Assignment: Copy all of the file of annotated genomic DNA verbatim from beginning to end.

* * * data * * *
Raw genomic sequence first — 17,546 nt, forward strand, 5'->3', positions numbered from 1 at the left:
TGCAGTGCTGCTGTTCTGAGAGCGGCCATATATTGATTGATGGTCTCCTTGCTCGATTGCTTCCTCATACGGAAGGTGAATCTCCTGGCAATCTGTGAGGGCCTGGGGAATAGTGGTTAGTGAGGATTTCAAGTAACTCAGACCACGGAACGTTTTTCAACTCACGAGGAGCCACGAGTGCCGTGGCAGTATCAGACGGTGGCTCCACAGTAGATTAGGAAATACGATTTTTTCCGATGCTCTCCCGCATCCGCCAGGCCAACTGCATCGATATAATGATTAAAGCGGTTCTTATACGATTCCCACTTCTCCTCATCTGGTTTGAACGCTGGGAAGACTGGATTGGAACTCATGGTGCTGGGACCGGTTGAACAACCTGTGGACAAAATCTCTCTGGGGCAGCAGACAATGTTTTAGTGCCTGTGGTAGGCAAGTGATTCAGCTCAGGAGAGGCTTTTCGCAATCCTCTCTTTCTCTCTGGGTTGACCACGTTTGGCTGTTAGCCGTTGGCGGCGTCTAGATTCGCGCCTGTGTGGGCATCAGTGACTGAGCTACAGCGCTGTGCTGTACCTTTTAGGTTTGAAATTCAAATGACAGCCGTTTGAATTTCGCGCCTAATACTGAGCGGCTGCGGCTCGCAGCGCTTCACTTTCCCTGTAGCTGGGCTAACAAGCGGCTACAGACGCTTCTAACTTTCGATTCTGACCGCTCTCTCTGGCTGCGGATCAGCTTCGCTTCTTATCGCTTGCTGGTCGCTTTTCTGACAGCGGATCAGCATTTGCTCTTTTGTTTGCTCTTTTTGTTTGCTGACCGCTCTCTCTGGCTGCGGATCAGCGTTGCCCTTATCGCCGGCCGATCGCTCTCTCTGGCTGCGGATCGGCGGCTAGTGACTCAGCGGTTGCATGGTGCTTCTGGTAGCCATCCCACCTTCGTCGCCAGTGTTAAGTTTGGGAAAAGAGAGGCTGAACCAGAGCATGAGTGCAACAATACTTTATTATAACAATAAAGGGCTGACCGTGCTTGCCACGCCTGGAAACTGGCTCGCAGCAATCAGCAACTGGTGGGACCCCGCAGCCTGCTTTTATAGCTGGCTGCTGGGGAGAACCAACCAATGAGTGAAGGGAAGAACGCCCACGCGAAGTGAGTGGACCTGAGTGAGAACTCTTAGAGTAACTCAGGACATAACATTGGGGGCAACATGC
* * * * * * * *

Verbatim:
Raw genomic sequence first — 17,546 nt, forward strand, 5'->3', positions numbered from 1 at the left:
TGCAGTGCTGCTGTTCTGAGAGCGGCCATATATTGATTGATGGTCTCCTTGCTCGATTGCTTCCTCATACGGAAGGTGAATCTCCTGGCAATCTGTGAGGGCCTGGGGAATAGTGGTTAGTGAGGATTTCAAGTAACTCAGACCACGGAACGTTTTTCAACTCACGAGGAGCCACGAGTGCCGTGGCAGTATCAGACGGTGGCTCCACAGTAGATTAGGAAATACGATTTTTTCCGATGCTCTCCCGCATCCGCCAGGCCAACTGCATCGATATAATGATTAAAGCGGTTCTTATACGATTCCCACTTCTCCTCATCTGGTTTGAACGCTGGGAAGACTGGATTGGAACTCATGGTGCTGGGACCGGTTGAACAACCTGTGGACAAAATCTCTCTGGGGCAGCAGACAATGTTTTAGTGCCTGTGGTAGGCAAGTGATTCAGCTCAGGAGAGGCTTTTCGCAATCCTCTCTTTCTCTCTGGGTTGACCACGTTTGGCTGTTAGCCGTTGGCGGCGTCTAGATTCGCGCCTGTGTGGGCATCAGTGACTGAGCTACAGCGCTGTGCTGTACCTTTTAGGTTTGAAATTCAAATGACAGCCGTTTGAATTTCGCGCCTAATACTGAGCGGCTGCGGCTCGCAGCGCTTCACTTTCCCTGTAGCTGGGCTAACAAGCGGCTACAGACGCTTCTAACTTTCGATTCTGACCGCTCTCTCTGGCTGCGGATCAGCTTCGCTTCTTATCGCTTGCTGGTCGCTTTTCTGACAGCGGATCAGCATTTGCTCTTTTGTTTGCTCTTTTTGTTTGCTGACCGCTCTCTCTGGCTGCGGATCAGCGTTGCCCTTATCGCCGGCCGATCGCTCTCTCTGGCTGCGGATCGGCGGCTAGTGACTCAGCGGTTGCATGGTGCTTCTGGTAGCCATCCCACCTTCGTCGCCAGTGTTAAGTTTGGGAAAAGAGAGGCTGAACCAGAGCATGAGTGCAACAATACTTTATTATAACAATAAAGGGCTGACCGTGCTTGCCACGCCTGGAAACTGGCTCGCAGCAATCAGCAACTGGTGGGACCCCGCAGCCTGCTTTTATAGCTGGCTGCTGGGGAGAACCAACCAATGAGTGAAGGGAAGAACGCCCACGCGAAGTGAGTGGACCTGAGTGAGAACTCTTAGAGTAACTCAGGACATAACATTGGGGGCAACATGC